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Quiet joy

Here is some new information for those interested in the progress of the framed-up criminal case against Andrei Borodin: today I have received an order by investigator D. Pisarevskyi to grant my petition to attach certain media reports to the case file as evidence. If follows from those media reports that, as it turns out, the RF Interior Ministry, as represented by some of its officials, is perfectly aware of both the whereabouts of my client and such pivotal fact as the location of the 12,760,000,000 rubles, the fund that allegedly precipitated this criminal case. According to the Interior Ministry, once the money – by way of a loan extended by the Bank of Moscow – hit the account of Premier Estate it was transferred to Ye. Baturina’s personal accounts.

As a matter of fact, this is nothing new for those who have paid at least some attention to the developments around the Bank of Moscow. This is something that was mentioned from the outset. However, it has now been confirmed or, putting it more carefully, it has not been officially refuted. I have already had an opportunity to comment on this remarkable fact in the sense that, under the circumstances, the charges against A. Borodin and D. Akulinin completely crumble apart: the money “has been found”, [if] you think there are indications the money was ill-gotten then go ahead and take measures, as provided for by law, against those involved, which a priori does not include the two above-mentioned gentlemen. The so-called victim, VTB bank, must drop its lawsuits against them; the court must lift attachment of assets; investigator D. Pisarevskyi must stop the case. The remaining questions – whether those loans were “right” or “wrong” – are essentially civil law matters that are not subject to examination in the context of criminal court proceedings. Everything is as simple as [saying] bon jour.

Yet the recently renamed as ‘police’ investigators are in no rush. I would be willing to agree but with the following significant reservations.

It is well known that the criminal case was instituted based on indications of the crime contemplated in Part 4, Article 159 of the RF Criminal Code: fraud, i.e. theft of others’ property committed by an organized group or on an especially grand scale (do not confuse this with the knowingly false charges against A. Borodin and D. Akulinin under Part 1, Article 201 of the RF CC – abuse of power).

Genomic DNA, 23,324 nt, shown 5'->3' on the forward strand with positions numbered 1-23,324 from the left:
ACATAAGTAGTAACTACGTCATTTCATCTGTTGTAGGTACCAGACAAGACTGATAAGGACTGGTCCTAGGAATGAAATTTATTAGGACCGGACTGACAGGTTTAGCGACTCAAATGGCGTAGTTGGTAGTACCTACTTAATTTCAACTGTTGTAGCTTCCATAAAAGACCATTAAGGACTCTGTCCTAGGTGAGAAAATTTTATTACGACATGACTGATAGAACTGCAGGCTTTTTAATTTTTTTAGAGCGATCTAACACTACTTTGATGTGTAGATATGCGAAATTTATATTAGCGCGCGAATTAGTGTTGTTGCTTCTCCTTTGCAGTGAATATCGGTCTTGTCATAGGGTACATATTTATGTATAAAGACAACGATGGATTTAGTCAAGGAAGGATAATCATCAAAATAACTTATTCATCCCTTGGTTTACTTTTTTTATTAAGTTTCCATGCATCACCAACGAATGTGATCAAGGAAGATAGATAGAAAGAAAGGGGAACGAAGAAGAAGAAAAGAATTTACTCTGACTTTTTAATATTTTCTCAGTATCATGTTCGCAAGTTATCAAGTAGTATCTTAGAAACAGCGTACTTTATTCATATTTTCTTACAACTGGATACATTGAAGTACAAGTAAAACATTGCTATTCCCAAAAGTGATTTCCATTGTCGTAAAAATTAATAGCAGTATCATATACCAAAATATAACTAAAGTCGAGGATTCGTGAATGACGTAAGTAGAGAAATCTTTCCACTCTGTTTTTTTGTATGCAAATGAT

If the following phrases were to be construed as follows:

- “others’ property” refers to the assets of the Bank of Moscow;

- “organized group” refers to unidentified (to quote from the order to institute the criminal case) individuals who have engineered hostile takeover of the Bank of Moscow or a “giant con that will go down in criminal science books” (to quote from the blog maintained by A. Navalnyi, 07.20.2011) using a scheme that A. Kudrin referred to as a “horrendous… very inappropriate mechanism” (N. Kostrov, “How Bank of Moscow Minority Shareholders Were Conned”. The Moscow Post, 08.02.2011);

- “particularly grand scale” refers to the money due for the Bank of Moscow shares, which the Government of Moscow has yet to receive from VTB (just a reminder, we are talking about 103 billion rubles), and also an entirely mind-boggling amount that VTB is on the cusp of receiving, at the taxpayers’ expense, so it can “rescue” its hostile acquisition,

In that case, I strongly support continued investigation with prejudice. Under such circumstances, A. Borodin should simultaneously appear in that case as the principal witness for the Prosecution and as a victim.

Until this happens I will refer to my feeling of joy in response to the emergence in the case file of fresh evidence of the knowingly false nature of charges against my client A. Borodin as quiet since, left without an answer, remain the above and other important questions that are very obvious for any unbiased observer.

The original material published in Russian on Vladimir Krasnov’s blog on Echo of Moscow site.